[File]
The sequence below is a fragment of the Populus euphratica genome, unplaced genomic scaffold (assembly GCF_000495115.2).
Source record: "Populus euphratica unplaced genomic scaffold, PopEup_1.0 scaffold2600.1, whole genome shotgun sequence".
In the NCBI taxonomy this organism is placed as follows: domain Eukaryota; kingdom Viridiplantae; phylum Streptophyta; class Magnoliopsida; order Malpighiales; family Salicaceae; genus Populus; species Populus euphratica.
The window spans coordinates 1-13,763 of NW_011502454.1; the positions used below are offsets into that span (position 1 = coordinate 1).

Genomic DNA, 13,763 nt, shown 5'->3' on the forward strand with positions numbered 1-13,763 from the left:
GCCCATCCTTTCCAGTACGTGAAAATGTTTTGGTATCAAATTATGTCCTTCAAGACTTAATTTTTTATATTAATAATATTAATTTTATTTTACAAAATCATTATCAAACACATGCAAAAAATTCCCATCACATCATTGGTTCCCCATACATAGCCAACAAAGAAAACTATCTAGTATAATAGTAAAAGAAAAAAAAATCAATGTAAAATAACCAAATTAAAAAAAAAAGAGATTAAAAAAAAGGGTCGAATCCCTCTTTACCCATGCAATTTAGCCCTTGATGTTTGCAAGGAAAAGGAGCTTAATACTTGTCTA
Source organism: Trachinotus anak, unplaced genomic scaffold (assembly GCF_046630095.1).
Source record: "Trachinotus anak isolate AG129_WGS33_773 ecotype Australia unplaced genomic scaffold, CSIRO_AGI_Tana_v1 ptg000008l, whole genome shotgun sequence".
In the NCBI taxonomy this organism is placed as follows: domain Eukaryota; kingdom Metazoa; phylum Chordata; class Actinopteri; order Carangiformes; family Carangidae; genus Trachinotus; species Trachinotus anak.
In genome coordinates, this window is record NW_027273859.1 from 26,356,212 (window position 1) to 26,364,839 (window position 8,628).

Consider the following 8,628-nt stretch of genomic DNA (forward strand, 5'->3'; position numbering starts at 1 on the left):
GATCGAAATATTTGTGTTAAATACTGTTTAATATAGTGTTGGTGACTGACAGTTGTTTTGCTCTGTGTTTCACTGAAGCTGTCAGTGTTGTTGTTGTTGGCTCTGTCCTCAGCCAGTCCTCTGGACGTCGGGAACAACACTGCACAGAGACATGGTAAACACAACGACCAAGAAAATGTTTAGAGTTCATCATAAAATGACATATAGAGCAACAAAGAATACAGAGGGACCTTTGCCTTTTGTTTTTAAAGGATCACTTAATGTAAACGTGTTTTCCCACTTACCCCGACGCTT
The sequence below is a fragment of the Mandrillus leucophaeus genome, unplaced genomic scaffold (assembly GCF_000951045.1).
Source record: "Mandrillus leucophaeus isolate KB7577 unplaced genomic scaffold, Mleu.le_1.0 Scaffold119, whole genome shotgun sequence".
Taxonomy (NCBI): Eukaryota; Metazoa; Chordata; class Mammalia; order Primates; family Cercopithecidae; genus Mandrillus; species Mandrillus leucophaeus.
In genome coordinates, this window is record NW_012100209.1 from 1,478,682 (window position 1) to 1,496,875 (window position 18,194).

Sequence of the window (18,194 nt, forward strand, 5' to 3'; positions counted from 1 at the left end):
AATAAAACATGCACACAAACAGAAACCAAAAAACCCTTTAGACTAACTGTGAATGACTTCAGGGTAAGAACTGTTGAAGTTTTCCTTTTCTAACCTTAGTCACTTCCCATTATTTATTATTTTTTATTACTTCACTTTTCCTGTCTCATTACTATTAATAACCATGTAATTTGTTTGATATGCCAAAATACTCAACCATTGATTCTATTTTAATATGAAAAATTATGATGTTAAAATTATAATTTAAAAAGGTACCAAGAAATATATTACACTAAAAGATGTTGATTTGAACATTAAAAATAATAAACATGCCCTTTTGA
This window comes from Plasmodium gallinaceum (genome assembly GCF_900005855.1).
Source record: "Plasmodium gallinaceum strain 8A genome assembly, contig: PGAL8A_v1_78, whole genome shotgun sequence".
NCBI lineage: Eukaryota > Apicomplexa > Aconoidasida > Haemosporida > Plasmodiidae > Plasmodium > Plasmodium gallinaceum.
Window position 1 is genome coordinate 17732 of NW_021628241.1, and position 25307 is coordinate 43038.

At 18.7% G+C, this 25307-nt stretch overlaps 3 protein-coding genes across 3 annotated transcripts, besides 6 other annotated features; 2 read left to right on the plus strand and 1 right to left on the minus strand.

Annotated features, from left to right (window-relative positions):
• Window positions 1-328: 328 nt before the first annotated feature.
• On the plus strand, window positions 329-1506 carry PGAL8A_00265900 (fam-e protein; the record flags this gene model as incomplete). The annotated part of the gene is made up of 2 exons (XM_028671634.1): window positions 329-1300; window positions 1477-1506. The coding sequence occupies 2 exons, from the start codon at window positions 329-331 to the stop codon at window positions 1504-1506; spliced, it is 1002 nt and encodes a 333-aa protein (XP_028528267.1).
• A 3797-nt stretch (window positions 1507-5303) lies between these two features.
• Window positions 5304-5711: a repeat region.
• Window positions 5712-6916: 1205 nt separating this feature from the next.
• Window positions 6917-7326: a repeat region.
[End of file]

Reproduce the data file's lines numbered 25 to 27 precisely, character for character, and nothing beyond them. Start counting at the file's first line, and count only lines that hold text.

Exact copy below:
• Window positions 1-328: 328 nt before the first annotated feature.
• On the plus strand, window positions 329-1506 carry PGAL8A_00265900 (fam-e protein; the record flags this gene model as incomplete). The annotated part of the gene is made up of 2 exons (XM_028671634.1): window positions 329-1300; window positions 1477-1506. The coding sequence occupies 2 exons, from the start codon at window positions 329-331 to the stop codon at window positions 1504-1506; spliced, it is 1002 nt and encodes a 333-aa protein (XP_028528267.1).
• A 3797-nt stretch (window positions 1507-5303) lies between these two features.